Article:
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Magical Christmas and New Years' traditions in Greece



You will discover a rather unusual sight if you ever come to Greece around Christmas time. You will see beautiful little Christmas lights, decorating all major streets, parks and central squares. Palm trees that symbolise summer for many of us, are literally glowing in the dark and boats are decorated with lots of love and care.


Discover below some of the magical traditions that you will only find in Greece!


1. Decorated “Karavaki” – Boat

In almost every household you will find a beautifully decorated boat at Christmastime. This tradition of the “karavaki”, which means “small boat”, is an old tradition that shows how deeply proud Greeks are of their large number of intrepid captains and sailors and which have become a very symbol of national identity. Brave Greek sailors would spend the cold winters at sea, battling stormy seas in order to catch the much-needed fish. Their wives were at home on the islands, waiting with joyful expectations to welcome them home around Christmas time. Thus, the decoration of the “karavaki” became a symbol of honoring the brave seamen and celebrating their return.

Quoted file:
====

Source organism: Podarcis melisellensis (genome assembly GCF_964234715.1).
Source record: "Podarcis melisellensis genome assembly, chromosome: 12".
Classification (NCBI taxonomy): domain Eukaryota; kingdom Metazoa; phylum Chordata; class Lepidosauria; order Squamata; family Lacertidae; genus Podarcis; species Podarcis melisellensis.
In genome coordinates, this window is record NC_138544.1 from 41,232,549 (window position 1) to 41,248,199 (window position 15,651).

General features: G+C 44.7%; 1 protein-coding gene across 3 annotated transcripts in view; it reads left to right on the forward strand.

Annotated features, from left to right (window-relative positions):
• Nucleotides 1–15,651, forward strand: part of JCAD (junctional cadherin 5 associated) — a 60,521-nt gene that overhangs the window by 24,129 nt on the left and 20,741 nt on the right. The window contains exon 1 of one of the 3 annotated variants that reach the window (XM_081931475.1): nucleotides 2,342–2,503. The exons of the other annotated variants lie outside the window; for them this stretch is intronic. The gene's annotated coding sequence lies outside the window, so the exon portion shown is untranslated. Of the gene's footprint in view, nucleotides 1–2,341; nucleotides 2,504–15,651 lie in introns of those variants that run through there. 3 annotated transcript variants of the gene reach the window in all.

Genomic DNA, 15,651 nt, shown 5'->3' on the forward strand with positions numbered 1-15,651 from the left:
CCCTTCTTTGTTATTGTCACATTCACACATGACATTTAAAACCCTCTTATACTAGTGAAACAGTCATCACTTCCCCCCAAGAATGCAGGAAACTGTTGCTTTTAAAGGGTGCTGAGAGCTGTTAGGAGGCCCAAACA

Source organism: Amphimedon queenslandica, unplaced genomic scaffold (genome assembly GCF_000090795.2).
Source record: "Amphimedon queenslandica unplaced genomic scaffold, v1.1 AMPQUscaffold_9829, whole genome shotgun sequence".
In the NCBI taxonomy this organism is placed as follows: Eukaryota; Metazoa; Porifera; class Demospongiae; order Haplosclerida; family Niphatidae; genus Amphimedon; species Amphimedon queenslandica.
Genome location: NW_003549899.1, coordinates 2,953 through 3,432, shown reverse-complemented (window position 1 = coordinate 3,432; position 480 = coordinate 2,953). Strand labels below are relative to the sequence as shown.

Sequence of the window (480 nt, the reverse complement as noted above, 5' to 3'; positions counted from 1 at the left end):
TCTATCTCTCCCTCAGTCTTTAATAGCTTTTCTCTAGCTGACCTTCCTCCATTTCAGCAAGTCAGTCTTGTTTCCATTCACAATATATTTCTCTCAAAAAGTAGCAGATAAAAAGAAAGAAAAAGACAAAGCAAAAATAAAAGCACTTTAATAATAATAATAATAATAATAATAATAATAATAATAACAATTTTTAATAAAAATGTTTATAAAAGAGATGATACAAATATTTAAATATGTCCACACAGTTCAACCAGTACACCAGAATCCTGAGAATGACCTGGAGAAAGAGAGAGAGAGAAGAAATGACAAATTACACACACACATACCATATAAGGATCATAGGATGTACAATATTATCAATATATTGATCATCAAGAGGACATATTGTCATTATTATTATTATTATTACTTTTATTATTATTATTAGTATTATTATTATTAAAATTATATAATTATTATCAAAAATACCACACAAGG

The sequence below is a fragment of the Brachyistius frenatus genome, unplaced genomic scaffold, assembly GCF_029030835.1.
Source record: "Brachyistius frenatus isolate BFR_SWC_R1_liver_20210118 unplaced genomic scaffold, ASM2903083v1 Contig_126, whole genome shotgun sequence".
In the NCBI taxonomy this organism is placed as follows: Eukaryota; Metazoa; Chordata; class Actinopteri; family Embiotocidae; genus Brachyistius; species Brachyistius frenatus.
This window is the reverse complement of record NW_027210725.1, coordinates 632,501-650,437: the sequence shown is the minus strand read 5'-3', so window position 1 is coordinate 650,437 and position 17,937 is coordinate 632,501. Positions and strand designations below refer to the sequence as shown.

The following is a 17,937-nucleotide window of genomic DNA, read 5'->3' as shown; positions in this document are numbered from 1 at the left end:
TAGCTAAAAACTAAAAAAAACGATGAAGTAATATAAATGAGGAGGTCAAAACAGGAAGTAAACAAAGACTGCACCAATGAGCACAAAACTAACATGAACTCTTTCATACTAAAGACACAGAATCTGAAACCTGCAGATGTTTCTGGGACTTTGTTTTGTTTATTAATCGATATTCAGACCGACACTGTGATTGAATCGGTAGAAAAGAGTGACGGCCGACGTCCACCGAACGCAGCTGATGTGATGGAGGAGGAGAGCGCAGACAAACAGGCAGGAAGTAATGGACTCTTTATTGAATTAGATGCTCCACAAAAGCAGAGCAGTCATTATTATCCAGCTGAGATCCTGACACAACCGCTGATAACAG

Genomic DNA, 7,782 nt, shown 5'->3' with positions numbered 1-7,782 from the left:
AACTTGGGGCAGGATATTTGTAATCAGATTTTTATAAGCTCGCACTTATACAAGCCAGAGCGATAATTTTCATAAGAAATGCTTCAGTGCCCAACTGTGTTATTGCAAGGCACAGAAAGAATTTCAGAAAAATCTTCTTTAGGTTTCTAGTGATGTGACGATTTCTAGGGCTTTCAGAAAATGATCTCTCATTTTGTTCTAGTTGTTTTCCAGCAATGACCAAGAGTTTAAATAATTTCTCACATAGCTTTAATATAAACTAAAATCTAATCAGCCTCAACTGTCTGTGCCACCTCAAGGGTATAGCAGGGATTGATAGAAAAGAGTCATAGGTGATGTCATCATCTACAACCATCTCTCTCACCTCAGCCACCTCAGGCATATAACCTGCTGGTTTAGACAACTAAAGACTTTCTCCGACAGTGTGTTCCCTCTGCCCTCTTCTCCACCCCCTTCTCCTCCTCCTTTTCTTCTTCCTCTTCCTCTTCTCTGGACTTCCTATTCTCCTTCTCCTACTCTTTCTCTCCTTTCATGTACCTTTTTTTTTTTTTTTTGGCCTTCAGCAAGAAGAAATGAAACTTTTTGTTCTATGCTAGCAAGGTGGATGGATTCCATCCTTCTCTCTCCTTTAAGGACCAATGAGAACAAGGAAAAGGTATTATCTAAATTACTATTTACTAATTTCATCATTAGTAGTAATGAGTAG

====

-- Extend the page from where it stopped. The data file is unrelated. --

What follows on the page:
2. Melomakarona and Kourabiedes

The two most popular sweets one must try around Christmas and New Years’ time are the delicious Melomakarona and Kourabiedes.

Melomakarona are sticky-sweet cookies that are soaked in honey with a spicy hint of cloves and diples and are sprinkled with chopped walnuts and honey.

Kourabiedes are Greek Chistmas Cookies which are filled with almonds and drenched in powdered sugar. Yummy!


3. “Kalanda” - Christmas Carolers

Between Christmas and New Years' Eve, kids go from door to door in their neighborhood, playing the triangle and singing traditional Greek songs, known as “Kalanda”. The songs are thought to b